2. Pre-plan for all imagined possible outcomes

Even when you can’t precisely predict unknown situations that can throw a wrench into your plans, you probably know what circumstances might pop up in the future.

 

For example, are you a carpenter who wants to add high-end furniture making to your business? News reports pointing to a possible upcoming cherry wood shortage won’t affect your plans if you know that customers would be just as happy with furniture made from beautiful red cedar, instead.

 

This is known as potential problem analysis, a system developed by Kepner Trego about six decades ago. By using this systematic approach to predict what can go wrong, you essentially reduce uncertainty by developing a roadmap for handling anything that might arise.

 

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18982398_s.jpg3. Turn to your professional network

Do you belong to one or more organizations that focus on issues that are important to your business? If not, then you should consider some memberships.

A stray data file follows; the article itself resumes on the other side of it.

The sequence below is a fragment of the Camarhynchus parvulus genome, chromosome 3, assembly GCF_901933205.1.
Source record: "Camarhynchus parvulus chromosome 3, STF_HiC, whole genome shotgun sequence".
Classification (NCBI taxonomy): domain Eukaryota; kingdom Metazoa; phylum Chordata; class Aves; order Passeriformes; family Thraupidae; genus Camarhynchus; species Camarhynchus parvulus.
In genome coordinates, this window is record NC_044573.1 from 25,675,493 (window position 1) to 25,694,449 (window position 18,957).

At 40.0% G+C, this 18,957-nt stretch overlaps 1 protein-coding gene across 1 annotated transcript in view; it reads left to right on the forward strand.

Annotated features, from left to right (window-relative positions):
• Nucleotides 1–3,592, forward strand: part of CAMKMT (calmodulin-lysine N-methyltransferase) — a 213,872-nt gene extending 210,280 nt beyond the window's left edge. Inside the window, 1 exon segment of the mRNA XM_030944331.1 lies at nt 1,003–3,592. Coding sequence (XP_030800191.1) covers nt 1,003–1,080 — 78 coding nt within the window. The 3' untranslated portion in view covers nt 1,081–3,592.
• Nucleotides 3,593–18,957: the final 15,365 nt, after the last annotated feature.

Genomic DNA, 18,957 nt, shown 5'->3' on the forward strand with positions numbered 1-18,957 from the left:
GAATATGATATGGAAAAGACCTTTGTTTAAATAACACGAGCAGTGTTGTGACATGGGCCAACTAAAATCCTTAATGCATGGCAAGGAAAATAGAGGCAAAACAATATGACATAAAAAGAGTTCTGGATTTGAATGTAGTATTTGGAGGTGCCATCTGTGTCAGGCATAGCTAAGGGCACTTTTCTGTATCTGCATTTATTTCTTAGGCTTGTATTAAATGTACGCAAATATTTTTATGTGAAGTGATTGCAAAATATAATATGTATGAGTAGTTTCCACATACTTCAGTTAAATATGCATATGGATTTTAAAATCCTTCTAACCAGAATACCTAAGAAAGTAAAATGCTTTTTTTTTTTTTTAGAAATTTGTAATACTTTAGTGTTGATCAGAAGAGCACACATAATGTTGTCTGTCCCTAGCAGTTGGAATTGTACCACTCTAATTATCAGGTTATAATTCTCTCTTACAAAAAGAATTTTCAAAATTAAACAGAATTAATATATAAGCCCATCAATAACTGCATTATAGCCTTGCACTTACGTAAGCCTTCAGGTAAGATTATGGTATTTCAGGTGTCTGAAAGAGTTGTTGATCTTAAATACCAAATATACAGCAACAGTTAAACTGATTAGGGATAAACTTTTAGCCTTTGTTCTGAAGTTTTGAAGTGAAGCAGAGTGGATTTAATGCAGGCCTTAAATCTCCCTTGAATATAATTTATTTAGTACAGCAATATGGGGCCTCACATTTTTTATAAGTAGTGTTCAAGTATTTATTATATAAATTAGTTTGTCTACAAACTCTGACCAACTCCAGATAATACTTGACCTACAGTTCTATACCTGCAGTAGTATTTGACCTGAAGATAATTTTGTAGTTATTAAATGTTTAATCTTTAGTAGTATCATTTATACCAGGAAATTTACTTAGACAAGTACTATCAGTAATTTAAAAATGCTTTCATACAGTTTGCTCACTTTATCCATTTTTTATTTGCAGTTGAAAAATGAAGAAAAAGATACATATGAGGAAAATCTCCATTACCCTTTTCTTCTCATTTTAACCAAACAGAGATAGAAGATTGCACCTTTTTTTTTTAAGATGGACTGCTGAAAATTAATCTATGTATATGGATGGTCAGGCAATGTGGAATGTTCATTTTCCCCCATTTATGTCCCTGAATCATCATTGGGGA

Don’t be surprised if meeting topics sometimes specifically address matters that create uncertainty in your industry. And, attending meetings puts you in touch with like-minded individuals who are more than willing to help you work through some of your concerns, just as you are willing to do for them.

 

Of course, you don’t necessarily have to turn to people in your industry for solid suggestions. Trusted relatives and friends in your personal network can be surprisingly on-point when providing business advice — even if your industry happens to be rocket science.